Remembering Anne Osman

Ten years ago I heard of the passing of Anne Osman, my friend and colleague from Casablanca American School, where I worked from 1986-89. Today I came across this piece that I wrote about Anne. It was published on an earlier version of this web site but was somehow lost in the move. This seems like a good time to re-publish it. Special thoughts and best wishes for Anne’s family.

“I respond, therefore I am.” Eugen Rosenstock-Huessy, who fled from Hitler’s Germany in 1933, adopted these words as his personal motto.

I have always understood him to mean that, whatever life threw at him, he still retained the ability to respond, and by that response he could preserve and extend his being. By responding in a certain way, he defined who he was.

I was reminded of Rosenstock-Huessy this week when I heard the news that Anne Osman had finally lost her long battle with cancer.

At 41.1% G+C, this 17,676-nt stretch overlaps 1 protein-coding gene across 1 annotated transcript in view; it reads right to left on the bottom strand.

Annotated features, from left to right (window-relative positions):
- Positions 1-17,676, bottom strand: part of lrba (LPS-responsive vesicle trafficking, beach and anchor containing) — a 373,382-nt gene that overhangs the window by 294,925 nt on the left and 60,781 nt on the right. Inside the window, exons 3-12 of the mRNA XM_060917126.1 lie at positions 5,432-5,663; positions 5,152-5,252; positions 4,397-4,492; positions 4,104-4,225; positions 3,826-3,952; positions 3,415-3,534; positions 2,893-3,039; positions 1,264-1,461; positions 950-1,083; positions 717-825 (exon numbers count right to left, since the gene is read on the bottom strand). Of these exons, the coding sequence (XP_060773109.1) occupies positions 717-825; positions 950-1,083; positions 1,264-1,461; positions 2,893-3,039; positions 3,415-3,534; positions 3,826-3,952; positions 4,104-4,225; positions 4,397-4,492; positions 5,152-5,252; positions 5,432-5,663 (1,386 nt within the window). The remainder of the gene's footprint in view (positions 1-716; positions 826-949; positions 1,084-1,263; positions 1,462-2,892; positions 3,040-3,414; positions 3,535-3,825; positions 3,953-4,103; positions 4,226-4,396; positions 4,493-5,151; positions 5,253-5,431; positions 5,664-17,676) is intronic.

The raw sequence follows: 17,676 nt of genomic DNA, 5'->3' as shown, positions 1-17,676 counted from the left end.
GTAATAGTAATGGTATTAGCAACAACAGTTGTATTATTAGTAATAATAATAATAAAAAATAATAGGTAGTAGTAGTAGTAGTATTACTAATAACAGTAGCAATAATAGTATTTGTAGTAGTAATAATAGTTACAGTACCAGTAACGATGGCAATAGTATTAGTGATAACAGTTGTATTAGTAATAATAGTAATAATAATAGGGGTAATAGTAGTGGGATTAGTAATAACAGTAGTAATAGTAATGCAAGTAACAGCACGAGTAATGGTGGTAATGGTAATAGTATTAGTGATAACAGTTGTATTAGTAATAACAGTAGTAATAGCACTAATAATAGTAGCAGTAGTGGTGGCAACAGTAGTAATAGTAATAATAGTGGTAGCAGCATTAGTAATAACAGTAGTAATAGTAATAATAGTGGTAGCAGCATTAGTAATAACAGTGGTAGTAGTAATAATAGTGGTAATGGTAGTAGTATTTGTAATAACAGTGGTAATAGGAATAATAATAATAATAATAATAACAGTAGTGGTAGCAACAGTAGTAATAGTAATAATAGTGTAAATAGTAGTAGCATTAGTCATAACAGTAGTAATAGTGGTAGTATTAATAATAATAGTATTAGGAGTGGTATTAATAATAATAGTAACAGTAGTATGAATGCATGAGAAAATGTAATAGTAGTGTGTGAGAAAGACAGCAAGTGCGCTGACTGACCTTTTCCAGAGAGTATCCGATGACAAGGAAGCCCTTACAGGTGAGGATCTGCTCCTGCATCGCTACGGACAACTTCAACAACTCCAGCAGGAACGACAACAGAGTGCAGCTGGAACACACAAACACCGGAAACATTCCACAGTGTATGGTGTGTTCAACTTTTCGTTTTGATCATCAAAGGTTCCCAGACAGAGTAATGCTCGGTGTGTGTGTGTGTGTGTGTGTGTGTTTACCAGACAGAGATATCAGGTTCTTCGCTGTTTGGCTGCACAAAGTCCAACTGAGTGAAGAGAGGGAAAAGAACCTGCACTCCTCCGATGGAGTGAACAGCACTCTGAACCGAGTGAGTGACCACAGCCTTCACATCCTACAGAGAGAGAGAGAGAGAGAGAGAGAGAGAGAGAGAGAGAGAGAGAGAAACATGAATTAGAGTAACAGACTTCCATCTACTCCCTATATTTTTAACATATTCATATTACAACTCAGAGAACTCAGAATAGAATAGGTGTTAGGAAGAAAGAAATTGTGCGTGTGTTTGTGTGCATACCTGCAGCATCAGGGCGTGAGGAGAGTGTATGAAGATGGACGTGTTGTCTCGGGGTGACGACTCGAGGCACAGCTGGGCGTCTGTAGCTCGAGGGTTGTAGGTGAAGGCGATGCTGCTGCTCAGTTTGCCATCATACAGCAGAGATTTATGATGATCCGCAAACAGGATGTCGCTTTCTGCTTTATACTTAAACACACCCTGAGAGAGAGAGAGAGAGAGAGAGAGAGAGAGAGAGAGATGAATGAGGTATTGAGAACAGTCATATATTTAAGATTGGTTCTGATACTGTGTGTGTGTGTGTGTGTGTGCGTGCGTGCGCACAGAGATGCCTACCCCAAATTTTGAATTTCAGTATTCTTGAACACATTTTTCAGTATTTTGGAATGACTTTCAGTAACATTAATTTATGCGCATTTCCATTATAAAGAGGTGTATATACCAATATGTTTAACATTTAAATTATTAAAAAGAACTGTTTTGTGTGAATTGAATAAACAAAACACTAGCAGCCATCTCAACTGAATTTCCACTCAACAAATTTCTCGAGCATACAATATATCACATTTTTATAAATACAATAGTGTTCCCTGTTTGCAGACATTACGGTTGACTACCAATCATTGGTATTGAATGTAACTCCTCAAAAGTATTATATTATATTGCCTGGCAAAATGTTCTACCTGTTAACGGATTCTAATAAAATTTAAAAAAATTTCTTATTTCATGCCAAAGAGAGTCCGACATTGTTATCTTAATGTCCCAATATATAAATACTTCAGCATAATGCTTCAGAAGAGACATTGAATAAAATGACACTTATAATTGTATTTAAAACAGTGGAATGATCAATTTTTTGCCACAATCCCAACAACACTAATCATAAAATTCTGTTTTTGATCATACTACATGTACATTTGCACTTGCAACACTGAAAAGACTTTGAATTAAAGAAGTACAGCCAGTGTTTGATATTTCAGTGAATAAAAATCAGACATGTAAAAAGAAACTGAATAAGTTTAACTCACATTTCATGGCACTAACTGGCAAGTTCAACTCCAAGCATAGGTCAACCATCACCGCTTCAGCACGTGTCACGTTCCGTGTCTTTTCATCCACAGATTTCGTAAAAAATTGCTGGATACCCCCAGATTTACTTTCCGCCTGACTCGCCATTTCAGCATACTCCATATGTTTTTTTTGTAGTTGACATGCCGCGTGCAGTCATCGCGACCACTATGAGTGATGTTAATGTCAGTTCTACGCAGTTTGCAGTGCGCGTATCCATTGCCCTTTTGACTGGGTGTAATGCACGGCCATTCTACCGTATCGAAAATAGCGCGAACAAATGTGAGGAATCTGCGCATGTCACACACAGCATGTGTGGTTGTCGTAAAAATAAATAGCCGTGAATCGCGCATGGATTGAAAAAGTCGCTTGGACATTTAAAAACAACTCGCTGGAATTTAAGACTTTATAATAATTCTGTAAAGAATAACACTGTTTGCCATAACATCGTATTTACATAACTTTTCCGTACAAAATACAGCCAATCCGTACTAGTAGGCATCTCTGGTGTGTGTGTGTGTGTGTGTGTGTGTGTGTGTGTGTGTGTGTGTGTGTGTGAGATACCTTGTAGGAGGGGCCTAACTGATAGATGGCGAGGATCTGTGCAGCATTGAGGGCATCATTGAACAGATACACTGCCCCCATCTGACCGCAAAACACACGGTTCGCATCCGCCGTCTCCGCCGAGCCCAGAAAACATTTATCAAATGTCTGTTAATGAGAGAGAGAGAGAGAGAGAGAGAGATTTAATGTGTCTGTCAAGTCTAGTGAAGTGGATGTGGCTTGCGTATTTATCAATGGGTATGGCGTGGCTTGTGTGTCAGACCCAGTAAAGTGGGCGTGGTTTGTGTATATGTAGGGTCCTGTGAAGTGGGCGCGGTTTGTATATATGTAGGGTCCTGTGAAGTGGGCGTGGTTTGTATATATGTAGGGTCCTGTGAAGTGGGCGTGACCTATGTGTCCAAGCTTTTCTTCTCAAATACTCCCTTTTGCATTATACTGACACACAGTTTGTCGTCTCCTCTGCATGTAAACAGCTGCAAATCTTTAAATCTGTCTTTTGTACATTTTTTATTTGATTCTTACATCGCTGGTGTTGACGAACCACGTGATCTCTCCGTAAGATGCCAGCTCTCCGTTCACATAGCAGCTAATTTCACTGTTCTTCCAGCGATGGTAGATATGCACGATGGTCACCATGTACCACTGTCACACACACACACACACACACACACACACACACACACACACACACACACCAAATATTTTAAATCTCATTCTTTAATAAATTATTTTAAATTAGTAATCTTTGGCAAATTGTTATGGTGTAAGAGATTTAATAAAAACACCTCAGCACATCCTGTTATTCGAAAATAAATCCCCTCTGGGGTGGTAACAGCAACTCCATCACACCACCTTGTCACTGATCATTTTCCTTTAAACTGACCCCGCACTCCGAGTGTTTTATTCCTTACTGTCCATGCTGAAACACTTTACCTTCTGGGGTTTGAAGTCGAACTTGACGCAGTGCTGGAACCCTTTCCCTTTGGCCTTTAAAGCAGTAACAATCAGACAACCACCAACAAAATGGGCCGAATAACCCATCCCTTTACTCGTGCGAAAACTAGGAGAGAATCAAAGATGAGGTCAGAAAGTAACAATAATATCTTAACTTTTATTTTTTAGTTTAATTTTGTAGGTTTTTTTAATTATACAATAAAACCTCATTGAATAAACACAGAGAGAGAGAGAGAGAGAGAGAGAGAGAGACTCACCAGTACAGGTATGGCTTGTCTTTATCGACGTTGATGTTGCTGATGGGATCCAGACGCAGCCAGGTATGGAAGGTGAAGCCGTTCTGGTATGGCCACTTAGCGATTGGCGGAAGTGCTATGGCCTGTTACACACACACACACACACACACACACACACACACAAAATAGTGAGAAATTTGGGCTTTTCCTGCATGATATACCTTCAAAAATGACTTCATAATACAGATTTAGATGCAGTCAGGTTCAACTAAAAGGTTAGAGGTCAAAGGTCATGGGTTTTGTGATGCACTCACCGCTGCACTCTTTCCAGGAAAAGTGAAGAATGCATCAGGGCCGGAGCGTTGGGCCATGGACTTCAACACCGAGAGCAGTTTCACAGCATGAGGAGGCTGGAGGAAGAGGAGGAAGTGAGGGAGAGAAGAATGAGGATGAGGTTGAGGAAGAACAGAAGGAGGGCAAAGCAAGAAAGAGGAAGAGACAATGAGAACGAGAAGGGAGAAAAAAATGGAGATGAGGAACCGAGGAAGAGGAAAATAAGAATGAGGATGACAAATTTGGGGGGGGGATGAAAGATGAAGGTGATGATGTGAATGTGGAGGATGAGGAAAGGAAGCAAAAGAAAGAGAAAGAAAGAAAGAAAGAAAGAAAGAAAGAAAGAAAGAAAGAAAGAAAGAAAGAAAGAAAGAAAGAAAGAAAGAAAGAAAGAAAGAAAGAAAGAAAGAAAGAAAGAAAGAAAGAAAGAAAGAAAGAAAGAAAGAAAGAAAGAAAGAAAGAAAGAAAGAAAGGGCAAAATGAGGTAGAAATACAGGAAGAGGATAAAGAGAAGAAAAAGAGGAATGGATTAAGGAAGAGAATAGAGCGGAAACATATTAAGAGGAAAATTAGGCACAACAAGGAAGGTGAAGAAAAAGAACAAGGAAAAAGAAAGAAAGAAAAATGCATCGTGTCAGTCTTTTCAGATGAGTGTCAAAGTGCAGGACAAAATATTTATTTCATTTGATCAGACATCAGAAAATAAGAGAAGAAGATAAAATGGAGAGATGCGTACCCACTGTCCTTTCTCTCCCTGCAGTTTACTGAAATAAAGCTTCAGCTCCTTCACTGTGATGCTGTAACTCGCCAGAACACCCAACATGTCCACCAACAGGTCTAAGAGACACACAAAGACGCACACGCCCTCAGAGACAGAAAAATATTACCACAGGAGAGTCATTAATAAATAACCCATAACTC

I was lucky to work with Anne at the Casablanca American School from 1986-1989. She was a warm and kind friend, a highly competent and supportive colleague. It was shortly after I left Morocco that Anne was diagnosed with cancer, and the initial reports suggested that she did not have long to live. I don’t think anyone expected her to survive another thirteen years.

But she did much, much more during those thirteen years than merely survive.

Anne exemplified Rosenstock-Huessy’s words better than anyone else I know: it is not our misfortunes that define us, but our response to them. Everything I heard of Anne from my old Casa friends told me that she responded to her cancer magnificently. When I knew Anne she was always modest and self-effacing, and never drew attention to herself. By all reports, she remained so. She continued to work—to serve the CAS community. Her service to others, her courage, tenacity, and dignity inspired everyone who knew her.

Anne was a teacher. Her life teaches us that we are, every one of us, capable of responding with courage, dignity, and determination to the challenges and difficulties that confront us.

She was a teacher, and a teacher’s first job is to inspire her students.

Anne, you have certainly inspired all of us, and we will never forget you.

(6 September 2003)

 

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